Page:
Just because an analysis of polyphasic sleep has been done by a "scientist" does not mean that it's honestly critical. As a case in point, Steve Pavlina linked to an article in which polyphasic sleepers were refered to as "mutants." What I find most amusing is the claim to know what the long term effects of polyphasic sleep are when there have not been any investigations into its long term effects thus far.
As for the dream, I first thought of Waking Life also because that's the only place I distinctly remember seeing the "light test." In general dream interpretation, when the setting of your dream is in full light, then the dream usually symbolizes something that is in full consciousness in your waking life while a darkly lit dream indicates something that is hidden in your unconscious. Perhaps that would be the reason why you can't change the lighting in your dream as it would alter the symbolism.
Yeah but Tynan, even if it's a simulation, it's still very subjectively only how you see the person, their actions in your dream are entirely (subconsciously, unless you go lucid) controlled by you. And if you're controlling them it's irreversibly connected to your own personality. Thus all characters in your dreams are facets of your mind.
And magnus, I'm not sure which specific analysis you are referring to, but REM sleep specifically is thought to sort out your mind (I've heard it called random firings of neurons, but i think it's more controlled than that), this is what leads to dreams (You always dream you just don't generally remember it). I don't know how this leads to a negative analysis of polysleeping though, as the whole point of polyphasic sleeping (the uberman schedule anyway) is to keep the amount of REM sleep constant (you do 6 naps, because usually a monophaser goes through 6 REM stages in one night), while compressing the other less important stages of sleep.
Did you read the recent negative analysis of polyphasic sleep by some scientist? He made a good point that one of the main functions of sleep is to defragment the brainÃ‚´s hard disk.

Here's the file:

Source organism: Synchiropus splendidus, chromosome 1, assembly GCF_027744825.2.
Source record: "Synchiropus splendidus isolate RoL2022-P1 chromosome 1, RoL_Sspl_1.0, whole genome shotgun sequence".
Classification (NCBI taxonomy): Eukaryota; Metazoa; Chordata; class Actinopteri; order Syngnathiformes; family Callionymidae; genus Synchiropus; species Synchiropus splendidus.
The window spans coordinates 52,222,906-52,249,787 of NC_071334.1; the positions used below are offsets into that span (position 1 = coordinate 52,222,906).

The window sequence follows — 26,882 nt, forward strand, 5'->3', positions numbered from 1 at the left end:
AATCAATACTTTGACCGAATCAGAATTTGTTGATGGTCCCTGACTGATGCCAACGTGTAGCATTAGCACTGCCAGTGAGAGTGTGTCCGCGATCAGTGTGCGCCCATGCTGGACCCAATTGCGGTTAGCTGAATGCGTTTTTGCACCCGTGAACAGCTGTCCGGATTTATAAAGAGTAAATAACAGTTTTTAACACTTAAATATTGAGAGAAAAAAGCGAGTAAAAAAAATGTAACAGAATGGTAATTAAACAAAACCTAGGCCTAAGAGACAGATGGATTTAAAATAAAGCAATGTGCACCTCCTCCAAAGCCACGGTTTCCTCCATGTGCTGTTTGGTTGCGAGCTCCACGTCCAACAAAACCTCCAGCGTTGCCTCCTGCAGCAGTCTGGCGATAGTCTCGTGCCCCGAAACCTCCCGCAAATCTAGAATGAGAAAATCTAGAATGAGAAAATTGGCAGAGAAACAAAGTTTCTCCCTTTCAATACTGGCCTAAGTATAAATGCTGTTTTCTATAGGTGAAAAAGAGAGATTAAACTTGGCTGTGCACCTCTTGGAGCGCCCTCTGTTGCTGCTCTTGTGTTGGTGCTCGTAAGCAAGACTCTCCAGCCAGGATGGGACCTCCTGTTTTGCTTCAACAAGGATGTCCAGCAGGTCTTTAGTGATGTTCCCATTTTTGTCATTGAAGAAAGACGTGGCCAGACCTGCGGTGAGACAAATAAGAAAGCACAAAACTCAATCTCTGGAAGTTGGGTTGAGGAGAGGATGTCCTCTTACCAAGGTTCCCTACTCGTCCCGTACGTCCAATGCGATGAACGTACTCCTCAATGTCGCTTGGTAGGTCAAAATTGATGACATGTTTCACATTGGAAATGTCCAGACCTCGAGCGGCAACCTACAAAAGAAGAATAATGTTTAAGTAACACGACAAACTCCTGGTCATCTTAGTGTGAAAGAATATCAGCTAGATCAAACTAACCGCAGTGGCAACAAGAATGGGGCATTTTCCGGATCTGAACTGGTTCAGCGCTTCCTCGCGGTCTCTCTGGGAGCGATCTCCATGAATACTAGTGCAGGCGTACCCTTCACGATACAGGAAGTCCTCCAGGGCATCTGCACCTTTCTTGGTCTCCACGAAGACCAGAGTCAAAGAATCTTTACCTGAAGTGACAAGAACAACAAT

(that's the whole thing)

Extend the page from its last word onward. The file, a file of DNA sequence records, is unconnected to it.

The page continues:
Sometimes this process is reflected in our dreams.
ItÃ‚´s far from a perfect process anyway, which is why people end up with various issues on things. You might want to learn EFT or something to do some of the defragmenting work manually...
I had my first
I had woken up naturally after about 15 minutes of sleep, and as I was drifting back into dreamland, I realized that I was sleeping right as I started to dream. I thought "wow... let's try out this lucid dream stuff" and leapt off some stairs. I hit the pavement and it felt like real pain, although it didn't last. Then I figured that I needed to think about flying, and as soon as I did, I could feel myself being yanked way into the air.
It was a strange experience. I could barely see what was happening in the dream... everything was really fuzzy. But I could feel it as if it was actually happening. I woke up after just a minute or so.
Along with exercise and nutrition, sleep is one of the primary determinants of your happiness and wellbeing. If you don't get good sleep, you will not only be tired, but also pessimistic, unmotivated, lazy or even depressed.
Research has shown that self control is a limited resource that is greatly diminished when you're exhausted. If you don't get good sleep, you are less likely to be productive and stick to your good habits (such as exercise). You are also more likely to do things that you know are bad for you (such as eating sweets).
Good REM sleep plays a critical role in the development of long term memories. If you're trying to learn anything at all, you better make sure you get enough high quality sleep.
Proper sleep is also essential for maintaining a robust immune system. If you want to be happy, healthy, smart and productive, you have must make sure you get good sleep.
Do you think that your physical health and emotional wellbeing can be considered in isolation? Think again. They both come from the same body, and they both require that you sleep well.